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Ancestral land fighters win Indonesian award

Activist once jailed amid environmental battle, farmers' group pick up Yap Thiam Hien prizes

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Ancestral land fighters win Indonesian award

Eva Susanti Hanafi Bande receives the Yap Thiam Hien Award from Emil Salim, a former environment minister during the Suharto era, on Jan. 21 in Jakarta. (Photo by Konradus Epa/ucanews.com)

An Indonesian environmentalist who served a four-year jail term for her activism has received this year’s prestigious Yap Thiam Hien Award along with a farmers’ group for their struggle in defending ancestral land.

Activist, Eva Susanti Hanafi Bande, and Sedulur Sikep, the farmers’ group from Central Java, collected their awards at a ceremony on Jan. 21 in Jakarta.

Bande, 40, was recognized for her efforts in fighting for the rights of farmers in Banggai district, Central Sulawesi.

"The farmers were battling for land taken by big business and converted into palm oil plantations," she said.

"They have caused immense damage to the environment," she added.

The long-running battle that began about a decade ago saw her accused of inciting protests against PT Kurnia Luwuk Sejati, a palm oil company in Banggai district, in which farmers set fire to several company buildings.

As a result she was arrested and sentenced to four and a half years in prison in May 2010. She was freed in 2014 after she appealed to President Joko Widodo for clemency.

"I hope that the president will show resolve to solve agrarian conflicts and free the farmers who are still in jail [for the arson attacks]," she said. 

Bande said the award held great meaning to her.

"It highlights my struggle in Banggai district, as well those of farmers anywhere in Indonesia who are seeking justice over their land," she said.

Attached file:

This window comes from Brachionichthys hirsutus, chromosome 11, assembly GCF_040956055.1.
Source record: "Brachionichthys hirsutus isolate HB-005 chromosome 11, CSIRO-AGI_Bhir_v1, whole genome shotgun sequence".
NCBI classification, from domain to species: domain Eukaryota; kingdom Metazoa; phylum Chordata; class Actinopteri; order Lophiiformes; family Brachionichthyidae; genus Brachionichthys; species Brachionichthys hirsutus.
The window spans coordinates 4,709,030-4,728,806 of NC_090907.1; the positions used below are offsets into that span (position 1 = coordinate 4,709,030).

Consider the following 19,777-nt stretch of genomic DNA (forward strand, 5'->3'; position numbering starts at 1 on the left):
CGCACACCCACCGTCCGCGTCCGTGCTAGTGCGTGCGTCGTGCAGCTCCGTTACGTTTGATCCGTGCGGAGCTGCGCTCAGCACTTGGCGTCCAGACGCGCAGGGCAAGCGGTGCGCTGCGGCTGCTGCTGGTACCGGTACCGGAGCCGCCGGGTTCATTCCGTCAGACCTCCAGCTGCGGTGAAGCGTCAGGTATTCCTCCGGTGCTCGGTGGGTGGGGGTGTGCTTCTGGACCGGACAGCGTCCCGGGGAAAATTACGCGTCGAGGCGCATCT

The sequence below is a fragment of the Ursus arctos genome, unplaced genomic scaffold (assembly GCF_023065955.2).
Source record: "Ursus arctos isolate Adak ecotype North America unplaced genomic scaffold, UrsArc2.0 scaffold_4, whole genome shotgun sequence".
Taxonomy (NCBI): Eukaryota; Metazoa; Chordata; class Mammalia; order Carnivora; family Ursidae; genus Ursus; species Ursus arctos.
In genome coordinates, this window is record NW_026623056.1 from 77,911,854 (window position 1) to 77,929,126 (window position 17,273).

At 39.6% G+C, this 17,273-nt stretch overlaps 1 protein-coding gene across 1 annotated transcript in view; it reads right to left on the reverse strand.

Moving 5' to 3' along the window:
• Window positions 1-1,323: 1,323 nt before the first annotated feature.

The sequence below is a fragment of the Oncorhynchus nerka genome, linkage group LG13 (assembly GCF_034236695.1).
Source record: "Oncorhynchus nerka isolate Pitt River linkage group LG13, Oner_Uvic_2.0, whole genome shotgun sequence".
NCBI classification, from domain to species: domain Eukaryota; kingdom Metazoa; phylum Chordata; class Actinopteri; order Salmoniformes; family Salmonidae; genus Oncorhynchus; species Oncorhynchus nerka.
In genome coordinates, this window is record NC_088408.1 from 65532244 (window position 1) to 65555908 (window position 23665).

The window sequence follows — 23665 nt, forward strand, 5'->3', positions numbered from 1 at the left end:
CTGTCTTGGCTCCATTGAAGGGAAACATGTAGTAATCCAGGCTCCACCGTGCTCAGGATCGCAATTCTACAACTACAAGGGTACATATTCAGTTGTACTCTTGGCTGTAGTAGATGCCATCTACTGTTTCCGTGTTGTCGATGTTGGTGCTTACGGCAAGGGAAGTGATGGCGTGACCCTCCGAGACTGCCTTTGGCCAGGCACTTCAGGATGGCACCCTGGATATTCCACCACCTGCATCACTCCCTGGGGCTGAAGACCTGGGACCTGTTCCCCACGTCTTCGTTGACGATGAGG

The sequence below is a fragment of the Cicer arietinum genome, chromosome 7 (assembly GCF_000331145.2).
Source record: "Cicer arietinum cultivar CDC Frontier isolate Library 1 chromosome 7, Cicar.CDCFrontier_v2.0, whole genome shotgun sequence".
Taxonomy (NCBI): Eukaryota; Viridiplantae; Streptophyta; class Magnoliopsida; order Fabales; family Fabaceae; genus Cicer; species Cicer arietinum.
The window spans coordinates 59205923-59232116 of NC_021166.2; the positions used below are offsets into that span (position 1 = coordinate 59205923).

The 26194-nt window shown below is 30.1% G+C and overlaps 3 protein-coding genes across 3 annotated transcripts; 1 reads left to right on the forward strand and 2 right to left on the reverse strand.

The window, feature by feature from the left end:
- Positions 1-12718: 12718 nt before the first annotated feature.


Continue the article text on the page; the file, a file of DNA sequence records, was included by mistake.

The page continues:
The Sedulur Sikep group said their award would motivate them to work harder to protect the environment in Central Java’s Kendeng Mountains.

Sedulur Sikep is a tribal group that has been struggling to reclaim their land from a cement factory.

The group’s spokesman said those with money and power, have often undermined their struggle.

"We are often labeled as the ones who create conflict and agitation," said Gunretno, who like many Indonesians goes by one name.

"The award proves that what we have done is right," he added.

Yoseph Adiprasetyo, one of the award panelists, told ucanews.com that the award recipients were chosen because of their resilience in protecting the environment by defending ancestral land.

According to environmental group Protection International Indonesia, about 80 percent of human rights violations against activists from 2014 to 2018 involved environmentalists, many of whom have been jailed on what were widely believed to be dubious or legally flawed charges.

The Yap Thiam Hien Award was named after a renowned Indonesian lawyer and human rights defender who died in 1989.

The award has been given to human rights activists since 1992, including several Catholics, such as Father John Djonga who works with impoverished Papuans, and Katharina Sumarsih, whose son was killed during the 1998 uprising against Suharto.

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